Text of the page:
Author Felicity Anderson
The UK’s economic woes have made it a prime destination for budget-conscious visitors coming from abroad, according to a popular travel publisher.
Urging tourists to, “reap the benefits of the weak pound,” Lonely Planet has ranked the UK seventh on its list of best value destinations across the globe, behind Estonian capital Tallinn, Lanzarote in the Canary Islands and the US state of Arizona, reports the BBC.
A slump in the pound, which has fallen 11% against the dollar and 14% against the euro, following the EU referendum in June last year, has meant that prices in the UK have become comparatively cheaper for visitors from abroad.
UK visitor numbers are up
Apparently taking advantage of this economic situation, visitor numbers across the country are up, with tourism body Visit Britain reporting a spike in tourist numbers coming from overseas this year.
“From January to July there were a record 23.1 million overseas visits to the UK, up 8% on the same period last year, ” reports the Independent.
A rise in ‘staycations’
This surge in overseas tourist numbers has been compounded with a record number of UK residents opting for a ‘staycation,’ and holidaying on British soil.
The BBC has reported that spending abroad on UK debit cards was down nearly 13% in August compared to the same time last year.
“This decrease, in part, highlights the growing consumer preference to holiday in the UK as sterling’s purchasing power abroad has weakened considerably since the Brexit vote,” said trade body UK Finance in its monthly debit card report.
Other factors attracting tourists to Britain
The Outlander effect
It’s not just the weak pound luring tourists to our shores. Other factors, such as the book series and TV show, Outlander, which is set in the Scottish Highlands has proven popular with American audiences, keen to follow in the footsteps of its main characters.
The Times reported this week that tourists are paying up to £400 each for private day trips to locations, “including Linlithgow Palace, Doune Castle and the village of Culross in Fife.”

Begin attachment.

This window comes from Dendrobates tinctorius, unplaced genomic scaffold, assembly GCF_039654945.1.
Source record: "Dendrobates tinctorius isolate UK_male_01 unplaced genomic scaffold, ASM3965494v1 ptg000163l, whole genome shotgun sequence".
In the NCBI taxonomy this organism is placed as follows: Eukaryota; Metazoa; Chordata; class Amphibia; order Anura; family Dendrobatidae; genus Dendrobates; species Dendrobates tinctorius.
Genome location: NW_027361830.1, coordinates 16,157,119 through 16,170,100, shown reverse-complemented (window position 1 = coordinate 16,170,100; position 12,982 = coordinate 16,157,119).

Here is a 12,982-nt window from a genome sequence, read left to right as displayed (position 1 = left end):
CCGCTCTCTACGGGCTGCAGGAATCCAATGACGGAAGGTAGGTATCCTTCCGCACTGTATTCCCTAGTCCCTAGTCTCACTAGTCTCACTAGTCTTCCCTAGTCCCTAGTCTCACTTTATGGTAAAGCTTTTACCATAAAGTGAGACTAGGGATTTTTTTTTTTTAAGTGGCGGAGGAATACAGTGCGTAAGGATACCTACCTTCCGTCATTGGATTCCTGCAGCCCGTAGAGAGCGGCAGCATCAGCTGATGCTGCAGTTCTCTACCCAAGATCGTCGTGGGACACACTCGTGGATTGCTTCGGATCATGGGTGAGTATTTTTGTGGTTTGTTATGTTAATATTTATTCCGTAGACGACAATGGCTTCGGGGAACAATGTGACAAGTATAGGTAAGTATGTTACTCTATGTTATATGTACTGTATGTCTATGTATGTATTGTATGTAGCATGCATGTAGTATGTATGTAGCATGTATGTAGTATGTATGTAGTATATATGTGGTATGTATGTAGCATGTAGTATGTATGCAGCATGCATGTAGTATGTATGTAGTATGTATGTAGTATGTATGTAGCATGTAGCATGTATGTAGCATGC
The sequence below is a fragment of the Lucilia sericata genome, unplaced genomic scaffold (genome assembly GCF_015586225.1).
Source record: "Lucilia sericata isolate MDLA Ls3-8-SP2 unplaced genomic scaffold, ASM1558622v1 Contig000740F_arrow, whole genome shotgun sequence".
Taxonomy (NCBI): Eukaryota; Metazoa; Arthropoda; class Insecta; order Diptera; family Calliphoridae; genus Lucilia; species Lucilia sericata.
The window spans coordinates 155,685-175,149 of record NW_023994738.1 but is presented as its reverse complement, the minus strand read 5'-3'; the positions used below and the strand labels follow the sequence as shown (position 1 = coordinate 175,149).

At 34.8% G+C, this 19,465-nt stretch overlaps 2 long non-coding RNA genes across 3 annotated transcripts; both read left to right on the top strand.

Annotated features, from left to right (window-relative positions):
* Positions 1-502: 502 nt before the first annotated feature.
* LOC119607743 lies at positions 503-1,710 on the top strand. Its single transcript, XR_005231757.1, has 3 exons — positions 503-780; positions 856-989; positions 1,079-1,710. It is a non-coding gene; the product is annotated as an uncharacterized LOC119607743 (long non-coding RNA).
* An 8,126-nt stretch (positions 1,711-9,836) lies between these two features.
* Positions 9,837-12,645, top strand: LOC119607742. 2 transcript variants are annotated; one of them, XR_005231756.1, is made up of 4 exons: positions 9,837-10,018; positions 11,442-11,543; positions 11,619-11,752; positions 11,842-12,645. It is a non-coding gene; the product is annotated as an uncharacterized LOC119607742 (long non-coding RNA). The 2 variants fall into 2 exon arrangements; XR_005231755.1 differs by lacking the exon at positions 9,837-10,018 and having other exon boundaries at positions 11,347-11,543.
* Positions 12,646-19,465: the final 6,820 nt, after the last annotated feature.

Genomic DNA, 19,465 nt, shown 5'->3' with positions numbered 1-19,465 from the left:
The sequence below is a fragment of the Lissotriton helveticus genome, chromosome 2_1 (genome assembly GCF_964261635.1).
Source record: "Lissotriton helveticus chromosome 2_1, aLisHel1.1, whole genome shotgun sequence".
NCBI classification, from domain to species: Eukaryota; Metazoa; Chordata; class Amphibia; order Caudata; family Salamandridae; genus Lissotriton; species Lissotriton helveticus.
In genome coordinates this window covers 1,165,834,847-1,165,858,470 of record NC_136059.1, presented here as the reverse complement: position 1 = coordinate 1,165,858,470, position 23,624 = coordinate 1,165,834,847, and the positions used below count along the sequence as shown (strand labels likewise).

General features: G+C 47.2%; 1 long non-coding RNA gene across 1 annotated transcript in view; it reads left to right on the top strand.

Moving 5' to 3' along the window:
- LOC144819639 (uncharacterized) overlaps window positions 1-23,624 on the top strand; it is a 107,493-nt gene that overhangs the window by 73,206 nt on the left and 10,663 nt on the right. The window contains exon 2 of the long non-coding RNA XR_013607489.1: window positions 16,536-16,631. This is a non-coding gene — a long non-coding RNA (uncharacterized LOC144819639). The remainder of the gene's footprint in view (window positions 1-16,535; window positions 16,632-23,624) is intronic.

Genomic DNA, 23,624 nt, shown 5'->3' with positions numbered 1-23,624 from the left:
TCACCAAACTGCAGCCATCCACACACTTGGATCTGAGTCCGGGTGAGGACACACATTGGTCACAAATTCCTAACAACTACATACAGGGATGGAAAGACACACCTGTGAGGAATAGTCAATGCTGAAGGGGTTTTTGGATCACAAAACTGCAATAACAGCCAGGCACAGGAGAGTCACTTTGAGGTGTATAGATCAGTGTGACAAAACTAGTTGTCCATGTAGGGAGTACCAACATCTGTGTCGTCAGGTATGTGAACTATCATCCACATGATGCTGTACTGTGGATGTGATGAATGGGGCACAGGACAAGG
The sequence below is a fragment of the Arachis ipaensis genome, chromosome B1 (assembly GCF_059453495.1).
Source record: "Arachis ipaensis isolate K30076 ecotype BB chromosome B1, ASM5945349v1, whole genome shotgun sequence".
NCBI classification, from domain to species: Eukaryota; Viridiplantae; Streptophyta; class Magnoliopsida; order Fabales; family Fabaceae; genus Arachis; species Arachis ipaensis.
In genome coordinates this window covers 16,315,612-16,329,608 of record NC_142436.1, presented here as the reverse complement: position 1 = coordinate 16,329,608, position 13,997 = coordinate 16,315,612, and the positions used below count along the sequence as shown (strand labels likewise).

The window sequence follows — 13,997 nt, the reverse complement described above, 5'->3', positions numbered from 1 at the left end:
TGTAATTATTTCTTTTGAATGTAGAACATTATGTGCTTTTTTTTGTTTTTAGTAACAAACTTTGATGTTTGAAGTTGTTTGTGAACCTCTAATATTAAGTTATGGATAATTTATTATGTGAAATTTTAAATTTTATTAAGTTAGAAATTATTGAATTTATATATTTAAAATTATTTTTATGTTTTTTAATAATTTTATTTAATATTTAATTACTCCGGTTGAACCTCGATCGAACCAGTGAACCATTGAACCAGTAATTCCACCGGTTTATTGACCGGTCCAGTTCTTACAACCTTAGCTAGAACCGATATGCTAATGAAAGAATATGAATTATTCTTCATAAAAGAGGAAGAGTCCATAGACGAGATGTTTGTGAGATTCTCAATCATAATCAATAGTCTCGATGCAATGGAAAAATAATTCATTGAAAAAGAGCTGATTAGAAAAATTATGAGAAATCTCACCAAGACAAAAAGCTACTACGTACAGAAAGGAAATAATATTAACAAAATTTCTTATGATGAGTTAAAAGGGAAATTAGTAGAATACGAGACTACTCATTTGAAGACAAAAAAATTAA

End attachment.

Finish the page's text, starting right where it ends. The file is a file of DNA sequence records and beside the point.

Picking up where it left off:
The British shops have also been a hit with Chinese visitors, who according to the Independent, “splashed out £29m in shopping centres and on high streets across the UK during this month’s Golden Week holiday.”
The newspaper reports that research from payments processor Worldpay, which analysed card transactions during the Golden Week holiday that lasted from 1 to 8 October, found that £11m was spent in London alone.
Rural areas, in particular, have seen a surge in visitor numbers, with tourists exploring beyond the capital cities of London and Edinburgh, to remote destinations, such as Yorkshire, the Lake District and the Highlands of Scotland.
A darker side to increased tourist numbers
While this influx of tourists is welcomed by many local businesses, there is also a darker side to increased visitor numbers.
Popular Scottish tourist destination the Isle of Skye found itself in the news frequently this summer as it became increasingly clear that improved infrastructure is needed to support the large numbers of people visiting its world-renowned beauty spots.
The island, featured recently in several blockbuster films, including King Arthur: Legend of the Sword, and Transformers: The Last Knight, as well as pop star Harry Styles video for his single Sign of the Times.
Always popular, it is now regularly full to capacity in summer months, with local police urging tourists to stay away unless they have booked a room for the night.